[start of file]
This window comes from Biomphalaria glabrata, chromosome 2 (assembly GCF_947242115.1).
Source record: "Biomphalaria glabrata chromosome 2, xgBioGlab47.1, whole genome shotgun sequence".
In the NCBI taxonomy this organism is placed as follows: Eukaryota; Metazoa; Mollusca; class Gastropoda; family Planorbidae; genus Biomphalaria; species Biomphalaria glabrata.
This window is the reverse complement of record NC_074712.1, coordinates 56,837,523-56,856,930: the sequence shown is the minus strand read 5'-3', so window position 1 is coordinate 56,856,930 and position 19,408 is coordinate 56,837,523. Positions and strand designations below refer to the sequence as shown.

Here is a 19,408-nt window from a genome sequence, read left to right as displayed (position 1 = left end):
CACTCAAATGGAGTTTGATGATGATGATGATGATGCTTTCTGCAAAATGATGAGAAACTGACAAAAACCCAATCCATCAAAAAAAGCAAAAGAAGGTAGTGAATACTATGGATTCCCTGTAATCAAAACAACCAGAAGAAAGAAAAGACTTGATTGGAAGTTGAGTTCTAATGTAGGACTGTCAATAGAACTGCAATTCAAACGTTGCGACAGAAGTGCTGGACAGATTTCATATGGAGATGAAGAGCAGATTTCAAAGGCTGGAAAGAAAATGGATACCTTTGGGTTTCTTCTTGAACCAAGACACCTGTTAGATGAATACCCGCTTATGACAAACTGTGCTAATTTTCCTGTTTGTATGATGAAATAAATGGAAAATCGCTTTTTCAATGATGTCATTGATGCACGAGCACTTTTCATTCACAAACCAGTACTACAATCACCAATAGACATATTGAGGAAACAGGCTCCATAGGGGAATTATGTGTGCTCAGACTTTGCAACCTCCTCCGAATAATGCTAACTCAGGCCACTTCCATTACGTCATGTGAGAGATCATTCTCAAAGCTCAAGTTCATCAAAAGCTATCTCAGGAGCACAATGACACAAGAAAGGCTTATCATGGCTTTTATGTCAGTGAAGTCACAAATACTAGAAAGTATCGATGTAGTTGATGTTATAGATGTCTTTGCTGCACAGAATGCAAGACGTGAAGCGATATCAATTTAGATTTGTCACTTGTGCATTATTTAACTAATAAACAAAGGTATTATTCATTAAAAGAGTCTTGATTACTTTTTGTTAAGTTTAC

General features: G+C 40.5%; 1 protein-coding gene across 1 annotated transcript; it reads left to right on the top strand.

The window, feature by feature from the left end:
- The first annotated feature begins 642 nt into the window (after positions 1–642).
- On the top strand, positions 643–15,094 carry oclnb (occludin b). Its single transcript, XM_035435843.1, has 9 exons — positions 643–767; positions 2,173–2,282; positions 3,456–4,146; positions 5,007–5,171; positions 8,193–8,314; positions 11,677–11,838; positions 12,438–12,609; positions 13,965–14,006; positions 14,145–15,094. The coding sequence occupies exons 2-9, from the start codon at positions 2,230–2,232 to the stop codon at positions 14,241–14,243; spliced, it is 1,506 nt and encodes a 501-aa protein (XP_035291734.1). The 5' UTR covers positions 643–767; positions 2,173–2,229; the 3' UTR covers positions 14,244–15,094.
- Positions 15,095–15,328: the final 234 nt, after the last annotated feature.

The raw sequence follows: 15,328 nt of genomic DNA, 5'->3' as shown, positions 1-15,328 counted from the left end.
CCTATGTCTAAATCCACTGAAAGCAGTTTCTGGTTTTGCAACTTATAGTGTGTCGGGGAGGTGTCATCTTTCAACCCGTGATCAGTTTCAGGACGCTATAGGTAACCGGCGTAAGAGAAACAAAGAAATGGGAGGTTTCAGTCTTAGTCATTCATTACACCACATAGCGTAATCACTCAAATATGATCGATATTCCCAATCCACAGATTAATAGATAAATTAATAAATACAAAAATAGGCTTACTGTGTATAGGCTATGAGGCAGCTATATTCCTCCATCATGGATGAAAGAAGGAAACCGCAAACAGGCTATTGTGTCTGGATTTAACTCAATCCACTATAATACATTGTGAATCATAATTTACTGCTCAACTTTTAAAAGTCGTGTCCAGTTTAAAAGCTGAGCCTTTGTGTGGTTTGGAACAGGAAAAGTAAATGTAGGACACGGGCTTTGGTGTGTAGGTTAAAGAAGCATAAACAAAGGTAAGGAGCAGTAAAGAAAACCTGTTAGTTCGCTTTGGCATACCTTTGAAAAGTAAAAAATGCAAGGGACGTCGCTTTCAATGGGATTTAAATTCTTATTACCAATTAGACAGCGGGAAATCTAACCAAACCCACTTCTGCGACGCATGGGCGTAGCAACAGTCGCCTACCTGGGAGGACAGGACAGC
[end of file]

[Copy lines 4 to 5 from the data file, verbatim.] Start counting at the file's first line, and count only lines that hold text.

This window is the reverse complement of record NC_074712.1, coordinates 56,837,523-56,856,930: the sequence shown is the minus strand read 5'-3', so window position 1 is coordinate 56,856,930 and position 19,408 is coordinate 56,837,523. Positions and strand designations below refer to the sequence as shown.

Here is a 19,408-nt window from a genome sequence, read left to right as displayed (position 1 = left end):